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March 10, 2021 - 2:42 pm
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@ABitRusty - 

Thanx!

Appreciate that info. 

Hope I can set up something better soon, maybe I'll ask Kevin to help me try things out for whenever the next Fiddlerman Group Project comes about. 

Currently, not real happy trying to balance my phone on the bed next to me. (lol) 

giphy.gif

 

...all ears - for music.  

- Emily 

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stringy
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March 10, 2021 - 3:23 pm
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Dont know about humidity but the cold definately affects mine.

Bit more, bit more, snap #*÷?×[email protected]?#[email protected]

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Sasha
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March 10, 2021 - 9:33 pm
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I am inclined to think that while humidity can have an effect on sound in the air, when it comes to playing and recording, it is so minor compared to the effect it can have on bow/strings/rosin it might as well not exist, and changing mic distance/angle by a couple of centimeters will have much more effect than the 'air' itself will have. 

Angle and distance are huge, and even just a degrees, few cm, whatever can change the EQ curve by a lot.  It's why it's *so* easy for people to record rock and EDM at home these days, and put out recordings that rival million dollar recordings in the 80s.

Although that is things that are close mic'd, but even in my 'studio' (which I use as a fancy term for my living room) which direction I face when recording my acoustic violin changes the sound radically on the recording even though the mic is only a foot or two away, room ambience makes a huge difference.

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ELCBK
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March 11, 2021 - 1:53 am
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 Thanx, for more great info about the mic position! 

The article I linked talks about how humidity and temperature effect sound, but not even enough to be of concern for a live, outdoor performance!

Guess sound waves have to travel a little more distance before effected...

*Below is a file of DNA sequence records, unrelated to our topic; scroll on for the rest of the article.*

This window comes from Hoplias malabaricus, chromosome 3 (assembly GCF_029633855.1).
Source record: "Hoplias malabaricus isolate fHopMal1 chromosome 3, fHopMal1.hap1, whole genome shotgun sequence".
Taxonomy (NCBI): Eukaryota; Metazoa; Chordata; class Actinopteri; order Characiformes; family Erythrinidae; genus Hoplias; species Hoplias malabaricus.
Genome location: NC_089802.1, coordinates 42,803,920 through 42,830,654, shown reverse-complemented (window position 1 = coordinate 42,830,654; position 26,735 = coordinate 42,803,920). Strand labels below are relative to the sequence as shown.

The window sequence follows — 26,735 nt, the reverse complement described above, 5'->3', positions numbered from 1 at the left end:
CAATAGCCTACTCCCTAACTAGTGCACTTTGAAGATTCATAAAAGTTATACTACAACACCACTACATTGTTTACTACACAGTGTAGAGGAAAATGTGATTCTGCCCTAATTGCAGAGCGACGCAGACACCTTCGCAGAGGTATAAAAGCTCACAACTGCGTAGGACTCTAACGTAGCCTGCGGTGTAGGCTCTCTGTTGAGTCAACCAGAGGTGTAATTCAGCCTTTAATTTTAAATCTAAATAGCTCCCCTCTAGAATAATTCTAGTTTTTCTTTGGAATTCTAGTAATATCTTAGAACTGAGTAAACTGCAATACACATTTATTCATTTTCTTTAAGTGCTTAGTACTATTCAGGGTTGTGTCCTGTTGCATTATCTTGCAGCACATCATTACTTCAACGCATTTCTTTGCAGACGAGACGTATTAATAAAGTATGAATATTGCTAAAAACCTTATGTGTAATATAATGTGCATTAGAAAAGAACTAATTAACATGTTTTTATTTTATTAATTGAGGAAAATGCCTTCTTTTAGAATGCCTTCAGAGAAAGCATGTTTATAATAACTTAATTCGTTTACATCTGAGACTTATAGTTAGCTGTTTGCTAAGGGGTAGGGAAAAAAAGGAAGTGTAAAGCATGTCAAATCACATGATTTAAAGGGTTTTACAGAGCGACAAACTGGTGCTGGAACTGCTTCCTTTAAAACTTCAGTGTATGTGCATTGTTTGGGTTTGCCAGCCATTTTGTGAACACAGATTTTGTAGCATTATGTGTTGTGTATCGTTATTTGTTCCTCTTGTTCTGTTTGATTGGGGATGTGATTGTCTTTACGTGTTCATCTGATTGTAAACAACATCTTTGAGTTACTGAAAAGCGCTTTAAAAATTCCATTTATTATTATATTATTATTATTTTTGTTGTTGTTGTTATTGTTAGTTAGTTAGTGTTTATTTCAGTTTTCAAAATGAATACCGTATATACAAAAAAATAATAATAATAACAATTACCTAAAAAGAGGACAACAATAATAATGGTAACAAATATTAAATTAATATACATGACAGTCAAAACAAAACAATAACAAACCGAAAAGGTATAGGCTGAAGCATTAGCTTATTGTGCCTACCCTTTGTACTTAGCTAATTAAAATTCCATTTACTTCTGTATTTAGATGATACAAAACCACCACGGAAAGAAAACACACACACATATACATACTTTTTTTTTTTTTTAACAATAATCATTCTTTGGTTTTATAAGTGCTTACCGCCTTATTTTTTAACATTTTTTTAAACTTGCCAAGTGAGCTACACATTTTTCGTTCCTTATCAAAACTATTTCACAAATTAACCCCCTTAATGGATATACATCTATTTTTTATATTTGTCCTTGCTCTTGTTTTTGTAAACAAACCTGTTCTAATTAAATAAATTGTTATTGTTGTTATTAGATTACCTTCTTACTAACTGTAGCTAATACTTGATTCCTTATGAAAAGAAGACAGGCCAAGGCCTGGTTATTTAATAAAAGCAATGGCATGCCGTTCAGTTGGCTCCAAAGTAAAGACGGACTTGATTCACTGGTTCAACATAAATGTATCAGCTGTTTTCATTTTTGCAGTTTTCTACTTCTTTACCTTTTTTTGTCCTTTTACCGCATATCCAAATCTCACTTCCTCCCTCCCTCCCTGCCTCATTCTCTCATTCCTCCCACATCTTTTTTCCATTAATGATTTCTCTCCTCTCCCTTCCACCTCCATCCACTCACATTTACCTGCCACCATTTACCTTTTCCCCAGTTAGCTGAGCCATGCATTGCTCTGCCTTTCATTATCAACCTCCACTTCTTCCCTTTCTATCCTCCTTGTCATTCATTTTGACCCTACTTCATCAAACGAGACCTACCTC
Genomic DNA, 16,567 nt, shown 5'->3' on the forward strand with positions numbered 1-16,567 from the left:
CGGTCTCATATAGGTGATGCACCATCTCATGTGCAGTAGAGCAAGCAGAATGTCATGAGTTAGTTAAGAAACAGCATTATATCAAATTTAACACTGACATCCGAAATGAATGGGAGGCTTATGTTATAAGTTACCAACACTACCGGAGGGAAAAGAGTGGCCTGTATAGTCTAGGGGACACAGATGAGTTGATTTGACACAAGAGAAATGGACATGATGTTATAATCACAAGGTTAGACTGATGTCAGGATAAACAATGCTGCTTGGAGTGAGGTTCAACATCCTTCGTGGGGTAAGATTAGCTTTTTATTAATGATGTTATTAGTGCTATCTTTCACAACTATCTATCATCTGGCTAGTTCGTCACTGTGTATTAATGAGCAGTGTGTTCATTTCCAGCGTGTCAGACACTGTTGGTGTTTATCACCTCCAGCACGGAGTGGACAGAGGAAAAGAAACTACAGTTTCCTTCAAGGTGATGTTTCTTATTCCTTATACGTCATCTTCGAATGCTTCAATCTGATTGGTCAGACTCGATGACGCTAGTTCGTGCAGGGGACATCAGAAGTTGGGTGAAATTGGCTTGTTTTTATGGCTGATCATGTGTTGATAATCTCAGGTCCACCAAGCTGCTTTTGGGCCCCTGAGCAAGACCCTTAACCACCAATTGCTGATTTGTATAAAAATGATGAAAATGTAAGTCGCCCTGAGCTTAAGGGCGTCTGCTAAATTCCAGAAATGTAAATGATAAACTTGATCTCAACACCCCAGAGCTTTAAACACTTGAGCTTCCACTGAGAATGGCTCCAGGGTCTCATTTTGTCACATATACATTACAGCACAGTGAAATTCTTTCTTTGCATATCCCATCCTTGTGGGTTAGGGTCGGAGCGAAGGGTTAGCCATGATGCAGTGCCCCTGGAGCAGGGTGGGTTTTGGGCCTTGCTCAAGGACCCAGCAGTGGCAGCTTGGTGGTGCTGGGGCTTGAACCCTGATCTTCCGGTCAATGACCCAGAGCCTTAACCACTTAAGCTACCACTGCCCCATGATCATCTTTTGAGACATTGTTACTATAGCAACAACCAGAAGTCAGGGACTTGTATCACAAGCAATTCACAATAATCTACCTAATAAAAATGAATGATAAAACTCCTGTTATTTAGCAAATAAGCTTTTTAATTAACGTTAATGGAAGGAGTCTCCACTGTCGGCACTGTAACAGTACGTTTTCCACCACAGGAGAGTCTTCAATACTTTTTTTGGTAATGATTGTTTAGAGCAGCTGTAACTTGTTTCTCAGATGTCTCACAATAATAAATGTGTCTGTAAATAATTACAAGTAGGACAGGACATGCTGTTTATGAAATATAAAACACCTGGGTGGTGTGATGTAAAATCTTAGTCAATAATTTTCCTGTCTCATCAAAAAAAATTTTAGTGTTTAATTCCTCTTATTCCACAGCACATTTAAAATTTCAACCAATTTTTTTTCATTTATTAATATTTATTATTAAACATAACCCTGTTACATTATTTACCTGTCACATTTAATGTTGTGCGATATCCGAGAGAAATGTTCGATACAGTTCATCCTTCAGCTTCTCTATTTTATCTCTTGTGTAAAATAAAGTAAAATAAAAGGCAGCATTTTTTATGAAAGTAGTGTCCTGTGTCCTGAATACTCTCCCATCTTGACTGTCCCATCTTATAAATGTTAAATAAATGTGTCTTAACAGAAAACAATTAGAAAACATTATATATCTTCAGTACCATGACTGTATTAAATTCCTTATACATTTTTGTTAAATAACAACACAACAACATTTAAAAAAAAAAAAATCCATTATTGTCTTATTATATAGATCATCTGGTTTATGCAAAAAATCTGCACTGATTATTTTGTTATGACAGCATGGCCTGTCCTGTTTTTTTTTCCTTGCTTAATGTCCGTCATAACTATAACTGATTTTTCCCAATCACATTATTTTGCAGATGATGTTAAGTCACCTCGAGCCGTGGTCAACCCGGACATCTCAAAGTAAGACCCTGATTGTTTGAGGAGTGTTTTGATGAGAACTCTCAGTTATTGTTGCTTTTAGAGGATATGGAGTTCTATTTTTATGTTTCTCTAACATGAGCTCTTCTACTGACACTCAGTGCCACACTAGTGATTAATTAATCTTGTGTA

So, the wood of an acoustic instrument is effected, but the surprising factor (I think) might be the bow hair & rosin. 

 

giphy.gif

 

...at my age, even dry skin (on fingers) kind of ruins the sound of the strings. (lol) 

- Emily

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ELCBK
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April 2, 2022 - 12:02 pm
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Drastic weather/humidity changes again this last week - house still stays between 68°F - 70°F... had me thinking of this thread. 

My new carbon composite (CC) Viola, "Edgar" has a CC bridge AND CC sound post, this time. 

I'm surprised I still notice a difference with these changes in humidity - so a lot must still be attributed to the bow hair & rosin! 😏  

 

More about humidity & instrument care here: 

Humidity Thread

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stringy
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April 2, 2022 - 3:20 pm
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apparently very high and very low humidity can affect your instrument, constant very high humidity can cause the wood to warp, in the article I read though it doesnt mention how high or for how long, maybe fiddlerman could posy his expert thoughts on this.

Bit more, bit more, snap #*÷?×[email protected]?#[email protected]

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Tim317
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April 5, 2022 - 2:06 pm
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I've only had one violin that I can say ever gave me trouble with low humidity and  with elevated humidity.

But in a way it was a hard knock lesson I'm glad I learned I believe there are many things that get effected with a violin as far as humidity at least with violins that are of all wood construction.

But the one I had that gave me lots of grief was constructed of some really low quality wood and I even believe bass wood was used for the back plate instead of maple and the bridge was fat and spongy so when the humidity would come up I would get a muted sound out of it. which I always associated with the bridge.